Music store owner Nelson Wynn has a thing for Dodge Darts. As a youth he was enthralled by his older brothers' hot rods and longed to someday own one. The chance came early enough but alas the timing just wasn't right. "My brother had a '70 Dodge Dart Swinger 340 four-speed car, and he offered it to me when I turned 16, but the issue was that I was already playing music and making money doing it so I bought a van instead to haul gear around," he says.
Time passed, and Nelson and his wife, Gail, settled into life as the owners of a music store, supplying both budding and successful musicians with the instruments and gear that would perhaps allow the next generation of stars to take the stage. "As life calmed down and I got older, I told my son who was 13 or 14 years old at the time that I would buy a car, and we would build the car together. So I bought a '70 Dart. We spent some time putting that one together, but by the time we got it done, he had already turned 16 and wanted a car of his own," he says. Nelson kept that car for 13 years until he sold it in hot pursuit of a new project.
Though without A/C or a stereo, the car still has a strong current draw, thanks to an elec
A call from a friend lead Nelson to a $500 1969 Dodge Dart GT that was a little rough but otherwise a solid candidate. "It was a real good starter car. It had a little bit of rust but nothing major." The vision for a project car is different for every builder and Nelson's dream was a car that would be cleaner, faster, and nicer than what Detroit offered, but not an over-the-top, undriveable trailer queen. In other words, he wanted something that could sing as well as swing.
The foundation for his masterpiece was laid as he had friend and bodyman Fred Kralevanski Jr. replace the tattered front end with fiberglass front fenders and a Six-Pack hood. The remaining panels were rubbed and massaged until they were straight enough to pop a chalk line on. Kralevanski then squirted the body with several quarts of DuPont Lime Light Green treated with just a hint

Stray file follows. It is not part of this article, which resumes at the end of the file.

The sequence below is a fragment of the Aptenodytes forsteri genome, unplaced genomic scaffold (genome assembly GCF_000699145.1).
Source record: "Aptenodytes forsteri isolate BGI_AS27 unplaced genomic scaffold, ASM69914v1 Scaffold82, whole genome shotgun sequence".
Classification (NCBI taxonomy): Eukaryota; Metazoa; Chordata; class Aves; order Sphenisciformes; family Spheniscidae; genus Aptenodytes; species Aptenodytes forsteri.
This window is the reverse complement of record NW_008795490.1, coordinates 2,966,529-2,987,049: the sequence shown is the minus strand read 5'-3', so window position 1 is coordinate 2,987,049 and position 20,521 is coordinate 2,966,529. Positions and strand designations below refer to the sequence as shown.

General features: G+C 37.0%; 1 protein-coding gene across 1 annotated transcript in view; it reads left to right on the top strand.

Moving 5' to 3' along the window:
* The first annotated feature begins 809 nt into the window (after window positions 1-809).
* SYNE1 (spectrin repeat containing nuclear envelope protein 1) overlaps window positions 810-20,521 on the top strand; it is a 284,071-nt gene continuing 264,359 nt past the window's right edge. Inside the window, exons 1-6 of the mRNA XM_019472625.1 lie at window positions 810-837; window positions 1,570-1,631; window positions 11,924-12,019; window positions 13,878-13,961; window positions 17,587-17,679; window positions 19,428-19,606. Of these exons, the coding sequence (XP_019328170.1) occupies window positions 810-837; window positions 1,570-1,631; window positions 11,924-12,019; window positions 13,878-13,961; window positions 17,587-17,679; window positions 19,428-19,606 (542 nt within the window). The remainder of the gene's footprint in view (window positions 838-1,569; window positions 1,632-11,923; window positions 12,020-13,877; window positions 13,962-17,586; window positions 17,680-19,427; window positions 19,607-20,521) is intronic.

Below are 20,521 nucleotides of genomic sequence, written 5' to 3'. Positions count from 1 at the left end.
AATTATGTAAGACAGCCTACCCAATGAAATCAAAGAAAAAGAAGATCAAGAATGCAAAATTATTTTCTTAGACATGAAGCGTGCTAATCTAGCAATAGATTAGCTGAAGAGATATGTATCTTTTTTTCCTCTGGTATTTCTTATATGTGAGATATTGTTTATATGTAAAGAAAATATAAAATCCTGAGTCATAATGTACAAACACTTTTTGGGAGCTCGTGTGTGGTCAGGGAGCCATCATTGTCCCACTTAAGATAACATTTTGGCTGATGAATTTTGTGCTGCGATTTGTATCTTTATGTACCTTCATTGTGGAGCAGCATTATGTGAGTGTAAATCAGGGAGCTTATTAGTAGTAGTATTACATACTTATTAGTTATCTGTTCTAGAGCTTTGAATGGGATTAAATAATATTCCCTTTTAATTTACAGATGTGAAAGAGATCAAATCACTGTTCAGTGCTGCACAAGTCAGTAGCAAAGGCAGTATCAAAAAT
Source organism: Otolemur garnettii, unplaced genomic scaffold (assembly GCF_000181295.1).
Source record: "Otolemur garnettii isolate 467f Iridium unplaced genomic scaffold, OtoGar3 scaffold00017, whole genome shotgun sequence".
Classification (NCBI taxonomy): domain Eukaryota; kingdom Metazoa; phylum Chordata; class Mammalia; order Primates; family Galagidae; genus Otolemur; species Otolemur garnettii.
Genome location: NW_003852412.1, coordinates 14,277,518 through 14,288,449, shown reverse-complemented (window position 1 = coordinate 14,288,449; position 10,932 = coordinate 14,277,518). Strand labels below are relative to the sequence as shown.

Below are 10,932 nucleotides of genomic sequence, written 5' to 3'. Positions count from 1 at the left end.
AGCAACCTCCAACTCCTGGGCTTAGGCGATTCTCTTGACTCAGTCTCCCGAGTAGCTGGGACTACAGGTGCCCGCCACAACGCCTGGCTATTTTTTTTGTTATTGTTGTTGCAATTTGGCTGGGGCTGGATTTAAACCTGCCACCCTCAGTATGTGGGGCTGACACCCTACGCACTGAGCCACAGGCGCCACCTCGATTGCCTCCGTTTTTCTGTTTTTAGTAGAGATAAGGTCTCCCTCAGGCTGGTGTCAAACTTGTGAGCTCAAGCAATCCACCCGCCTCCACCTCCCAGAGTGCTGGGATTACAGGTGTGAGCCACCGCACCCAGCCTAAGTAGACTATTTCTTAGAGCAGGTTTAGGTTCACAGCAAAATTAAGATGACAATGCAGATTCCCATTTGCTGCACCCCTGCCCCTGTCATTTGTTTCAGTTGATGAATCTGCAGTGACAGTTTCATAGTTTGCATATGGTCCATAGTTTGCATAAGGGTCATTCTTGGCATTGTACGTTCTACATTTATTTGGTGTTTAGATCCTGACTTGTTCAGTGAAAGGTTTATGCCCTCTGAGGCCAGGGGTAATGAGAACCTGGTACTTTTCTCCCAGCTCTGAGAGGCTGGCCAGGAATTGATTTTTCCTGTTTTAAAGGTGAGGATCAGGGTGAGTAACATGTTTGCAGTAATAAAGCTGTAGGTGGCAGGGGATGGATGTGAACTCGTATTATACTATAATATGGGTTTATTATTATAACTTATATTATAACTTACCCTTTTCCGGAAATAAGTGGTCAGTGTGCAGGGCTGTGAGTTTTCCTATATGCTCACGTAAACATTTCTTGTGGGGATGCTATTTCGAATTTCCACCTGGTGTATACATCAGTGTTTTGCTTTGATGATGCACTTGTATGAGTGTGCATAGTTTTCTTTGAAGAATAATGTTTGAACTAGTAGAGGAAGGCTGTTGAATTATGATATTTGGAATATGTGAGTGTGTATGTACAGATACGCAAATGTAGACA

of extra yellow to bring the color a little closer to Nelson's vision. A traditional Bumble Bee stripe was added to liven it up some more.
On the flip side, Nelson had Kralevanski make sure the chassis was able to dance to whatever tune the engine could turn out. That included back-halving the car with an RMS AlterKtion ladder bar setup and QA1 coilovers planting a set of Mickey Thompson Drag Radials. Though it took a couple of years for the general public to catch on, drag radials turned out to be the hot ticket for fast street cars, and with 3,000-pound cars now running deep in the 7s on MTs, hooking up is no problem for a ride like Nelson's Dart. Naturally, an 8 3/4-inch rearend was centered and fitted with a set of 4.30 gears. Nelson hinted that straight-line performance was the real goal with the combo. "It's got a spool rearend, so we don't go around corners very well. But it is mostly driven on the street. The car is a real good street driver."
Toward the front of the stage, a pair of Mopar Performance subframe connectors lead up to the lightweight RMS AlterKtion front K-member attached to a Flaming River rack-and-pinion. QA1 coilovers were also used on the frontend, allowing Nelson to easily adjust the ride height without fiddling with the usual torsion bar mess. The coilovers also give him the chance to loosen the front suspension up a little should the need for a little side-by-side racing action come up. In his decision-making process for choosing suspension components, Nelson laid out his philosophy: "I did a lot of research and tried to choose stuff that would last and that would take some of the street driving, not just the dragstrip driving. A lot of the tubular front suspension stuff is designed specifically for dragstrip racing and won't take the rigors of going down the street with all the bumps."
One of the key ingredients in cleaning up the engine compartment was relocating the radiat
Since Bill Wood started building brake systems for stock cars back in '77, his Wilwood Brakes have been a staple on just about every high-performance build since, so it is no surprise that Nelson took full advantage of their technology when choosing a system that would stop on a dime after jumping a Coke bottle.